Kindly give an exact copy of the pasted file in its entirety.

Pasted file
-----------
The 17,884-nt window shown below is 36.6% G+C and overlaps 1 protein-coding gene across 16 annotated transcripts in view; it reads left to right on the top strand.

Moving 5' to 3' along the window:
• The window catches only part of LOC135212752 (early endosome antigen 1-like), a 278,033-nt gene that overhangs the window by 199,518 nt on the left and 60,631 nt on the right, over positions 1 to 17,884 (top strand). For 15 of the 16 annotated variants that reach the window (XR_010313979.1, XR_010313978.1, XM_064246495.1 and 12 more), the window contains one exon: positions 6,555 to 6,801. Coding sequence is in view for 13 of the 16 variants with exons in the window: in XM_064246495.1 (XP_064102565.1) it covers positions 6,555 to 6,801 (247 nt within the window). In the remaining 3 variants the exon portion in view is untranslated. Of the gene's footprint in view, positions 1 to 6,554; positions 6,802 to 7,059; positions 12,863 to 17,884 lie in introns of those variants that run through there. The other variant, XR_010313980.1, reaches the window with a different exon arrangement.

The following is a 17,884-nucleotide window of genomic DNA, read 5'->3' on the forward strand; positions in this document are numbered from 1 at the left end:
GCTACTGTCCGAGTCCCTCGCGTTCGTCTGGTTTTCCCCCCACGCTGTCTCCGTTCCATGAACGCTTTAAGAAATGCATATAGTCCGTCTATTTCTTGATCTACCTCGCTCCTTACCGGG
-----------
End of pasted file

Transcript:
The 17,884-nt window shown below is 36.6% G+C and overlaps 1 protein-coding gene across 16 annotated transcripts in view; it reads left to right on the top strand.

Moving 5' to 3' along the window:
• The window catches only part of LOC135212752 (early endosome antigen 1-like), a 278,033-nt gene that overhangs the window by 199,518 nt on the left and 60,631 nt on the right, over positions 1 to 17,884 (top strand). For 15 of the 16 annotated variants that reach the window (XR_010313979.1, XR_010313978.1, XM_064246495.1 and 12 more), the window contains one exon: positions 6,555 to 6,801. Coding sequence is in view for 13 of the 16 variants with exons in the window: in XM_064246495.1 (XP_064102565.1) it covers positions 6,555 to 6,801 (247 nt within the window). In the remaining 3 variants the exon portion in view is untranslated. Of the gene's footprint in view, positions 1 to 6,554; positions 6,802 to 7,059; positions 12,863 to 17,884 lie in introns of those variants that run through there. The other variant, XR_010313980.1, reaches the window with a different exon arrangement.

The following is a 17,884-nucleotide window of genomic DNA, read 5'->3' on the forward strand; positions in this document are numbered from 1 at the left end:
GCTACTGTCCGAGTCCCTCGCGTTCGTCTGGTTTTCCCCCCACGCTGTCTCCGTTCCATGAACGCTTTAAGAAATGCATATAGTCCGTCTATTTCTTGATCTACCTCGCTCCTTACCGGG